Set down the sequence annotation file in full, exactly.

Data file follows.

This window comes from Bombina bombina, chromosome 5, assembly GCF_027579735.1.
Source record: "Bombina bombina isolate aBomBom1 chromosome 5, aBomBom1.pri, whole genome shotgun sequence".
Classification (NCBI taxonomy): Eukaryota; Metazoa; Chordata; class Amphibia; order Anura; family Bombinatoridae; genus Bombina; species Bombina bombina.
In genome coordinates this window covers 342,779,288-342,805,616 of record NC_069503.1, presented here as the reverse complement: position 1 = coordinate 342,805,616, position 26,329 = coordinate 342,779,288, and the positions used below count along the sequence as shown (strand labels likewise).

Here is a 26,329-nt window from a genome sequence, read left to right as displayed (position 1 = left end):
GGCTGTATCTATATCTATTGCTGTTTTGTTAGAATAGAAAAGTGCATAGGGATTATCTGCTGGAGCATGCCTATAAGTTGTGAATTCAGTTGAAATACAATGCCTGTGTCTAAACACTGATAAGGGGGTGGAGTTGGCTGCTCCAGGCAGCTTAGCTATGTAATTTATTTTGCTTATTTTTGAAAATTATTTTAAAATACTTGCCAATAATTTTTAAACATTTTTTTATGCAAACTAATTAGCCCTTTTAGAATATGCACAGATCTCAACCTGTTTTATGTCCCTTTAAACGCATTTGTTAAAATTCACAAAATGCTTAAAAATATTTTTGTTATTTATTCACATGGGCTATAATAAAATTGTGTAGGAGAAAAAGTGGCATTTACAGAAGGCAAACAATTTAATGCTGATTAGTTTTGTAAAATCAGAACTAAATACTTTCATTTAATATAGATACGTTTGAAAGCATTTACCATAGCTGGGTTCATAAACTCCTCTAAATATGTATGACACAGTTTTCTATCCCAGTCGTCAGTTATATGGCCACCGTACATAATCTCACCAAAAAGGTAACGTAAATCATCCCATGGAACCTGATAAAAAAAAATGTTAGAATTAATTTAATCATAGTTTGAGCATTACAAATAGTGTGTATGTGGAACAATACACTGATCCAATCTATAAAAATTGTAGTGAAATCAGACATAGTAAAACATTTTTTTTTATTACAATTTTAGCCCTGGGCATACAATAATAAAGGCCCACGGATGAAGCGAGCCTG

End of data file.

This window comes from Bombina bombina, chromosome 5, assembly GCF_027579735.1.
Source record: "Bombina bombina isolate aBomBom1 chromosome 5, aBomBom1.pri, whole genome shotgun sequence".
Classification (NCBI taxonomy): Eukaryota; Metazoa; Chordata; class Amphibia; order Anura; family Bombinatoridae; genus Bombina; species Bombina bombina.
In genome coordinates this window covers 342,779,288-342,805,616 of record NC_069503.1, presented here as the reverse complement: position 1 = coordinate 342,805,616, position 26,329 = coordinate 342,779,288, and the positions used below count along the sequence as shown (strand labels likewise).

Here is a 26,329-nt window from a genome sequence, read left to right as displayed (position 1 = left end):
GGCTGTATCTATATCTATTGCTGTTTTGTTAGAATAGAAAAGTGCATAGGGATTATCTGCTGGAGCATGCCTATAAGTTGTGAATTCAGTTGAAATACAATGCCTGTGTCTAAACACTGATAAGGGGGTGGAGTTGGCTGCTCCAGGCAGCTTAGCTATGTAATTTATTTTGCTTATTTTTGAAAATTATTTTAAAATACTTGCCAATAATTTTTAAACATTTTTTTATGCAAACTAATTAGCCCTTTTAGAATATGCACAGATCTCAACCTGTTTTATGTCCCTTTAAACGCATTTGTTAAAATTCACAAAATGCTTAAAAATATTTTTGTTATTTATTCACATGGGCTATAATAAAATTGTGTAGGAGAAAAAGTGGCATTTACAGAAGGCAAACAATTTAATGCTGATTAGTTTTGTAAAATCAGAACTAAATACTTTCATTTAATATAGATACGTTTGAAAGCATTTACCATAGCTGGGTTCATAAACTCCTCTAAATATGTATGACACAGTTTTCTATCCCAGTCGTCAGTTATATGGCCACCGTACATAATCTCACCAAAAAGGTAACGTAAATCATCCCATGGAACCTGATAAAAAAAAATGTTAGAATTAATTTAATCATAGTTTGAGCATTACAAATAGTGTGTATGTGGAACAATACACTGATCCAATCTATAAAAATTGTAGTGAAATCAGACATAGTAAAACATTTTTTTTTATTACAATTTTAGCCCTGGGCATACAATAATAAAGGCCCACGGATGAAGCGAGCCTG